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Jessica Chastain tells the heartfelt story of a thorny drama

Pain and trauma permeate Michel Franco’s new drama “Memory,” about two lost souls who find surprising solace in each other. Both Jessica Chastain’s Sylvia and Peter Sarsgaard’s Saul are hostages of their own minds, albeit in very different ways. Hers bothers him. His is failing quickly. And neither is completely reliable.

“Memory” begins as a seemingly standard “damaged person” movie, following Chastain’s Sylvia as she celebrates 12 years of sobriety at an Alcoholics Anonymous meeting attended by her 12-year-old child. But there are layers to this dramatic mystery, compounded by unreliable narrators and moral gray areas. Before you know it, the movie transforms from something familiar to something completely unexpected.

Although not easily categorized, “Memory” is a thoughtful journey that includes fine performances from both Chastain and Sarsgaard, who won best actor at last fall’s Venice Film Festival. While there are moments of levity to ease the pain, it can also come with a laundry list of trigger warnings as it explores difficult topics, from sexual abuse to mental illness, in rather unsatisfying ways. Maybe it’s a good thing the holidays are over, because this isn’t something to watch with family, especially when the family is harboring its own secrets that have turned into intergenerational trauma.

The film initially connects you to Sylvia, a social worker and single mother who is suspicious of everything and everyone. He always seems ready to escape for safety and survival. She lives by a strict routine: walking her daughter Anna (Brooke Timber) to school, attending an adult day care, and AA meetings. The house is a castle: As soon as the underdog steps into his apartment, he locks the door three times and enters the security code to activate the place.

Despite knowing him so little, it’s surprising that his younger sister Olivia (Merritt Wever) is able to convince him to attend a high school reunion-style event early in the film. The decision seems even more incomprehensible when you learn additional details about Sylvia’s school years, but it is clear that she was uncomfortable and unhappy with the activity, from which she would soon leave.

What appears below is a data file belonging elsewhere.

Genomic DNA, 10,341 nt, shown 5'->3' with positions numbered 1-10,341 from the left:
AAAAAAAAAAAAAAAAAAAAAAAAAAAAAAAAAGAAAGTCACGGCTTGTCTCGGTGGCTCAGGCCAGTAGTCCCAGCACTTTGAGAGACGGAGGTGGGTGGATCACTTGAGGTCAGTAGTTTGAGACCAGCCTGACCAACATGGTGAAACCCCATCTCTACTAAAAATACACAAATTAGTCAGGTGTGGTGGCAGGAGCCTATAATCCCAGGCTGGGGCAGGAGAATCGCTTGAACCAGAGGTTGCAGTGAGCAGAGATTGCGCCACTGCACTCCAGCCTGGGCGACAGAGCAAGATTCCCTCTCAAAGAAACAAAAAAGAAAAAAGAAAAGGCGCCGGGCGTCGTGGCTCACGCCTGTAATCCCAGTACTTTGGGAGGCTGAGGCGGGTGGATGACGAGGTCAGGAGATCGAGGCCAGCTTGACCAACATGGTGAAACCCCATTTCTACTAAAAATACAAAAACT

For a moment, you wonder if her fears and concerns were justified that night when she realizes a man was following her home, first down the street, then onto the same subway car, and then at the same spot, right on her doorstep. . Looking for your keys looks like a nightmare. You hold your breath until he comes in. Hours later, the man is still outside, staring at her. Did he dream? A dream? Your ex? A foreigner?

The man in question is Saul, who he learns has early-onset dementia. He won’t remember following her home or why, but he will remember her for whatever reason. Her brother Isaac (Josh Charles) asks if Sylvia would like to work for them as Saul’s friend.

And Saul and Sylvia develop a deep bond with each other that transcends professional caregiver boundaries. Both are damaged and long for connection, and their friendship is a balm until it turns into something else. Without going into too much detail, this relationship presents an ethical dilemma that the film doesn’t seem willing to seriously grapple with, leaving “Memory” feeling underdeveloped at best. Worst of all, he’s not even sure what he’s trying to say. This movie has one of those endings that makes it seem happy but leaves a lingering feeling of fear and anxiety for everyone involved.

Movies can be empathy machines, and they can also be a kind of therapy, giving viewers permission to step into a stranger’s shoes and feel things that might otherwise seem too difficult, too extreme, too much.

Sarsgaard does a great job portraying this man who has been dealt a terrible card, whose body is still functioning but his mind is unreliable. Hers isn’t the only one: Sylvia’s memory is also flawed. As do her family members, like her compartmentalizing mother, played perfectly by Jessica Harper. It all turns into misery, secrets and shame.

This movie reminds us that memory may be imperfect, but emotions rarely are.

“Memory” – 2½ stars (out of 4)

MPA rating: R (nudity, some sexual content, language)

Running time: 110 minutes

How to watch: In theaters January 5

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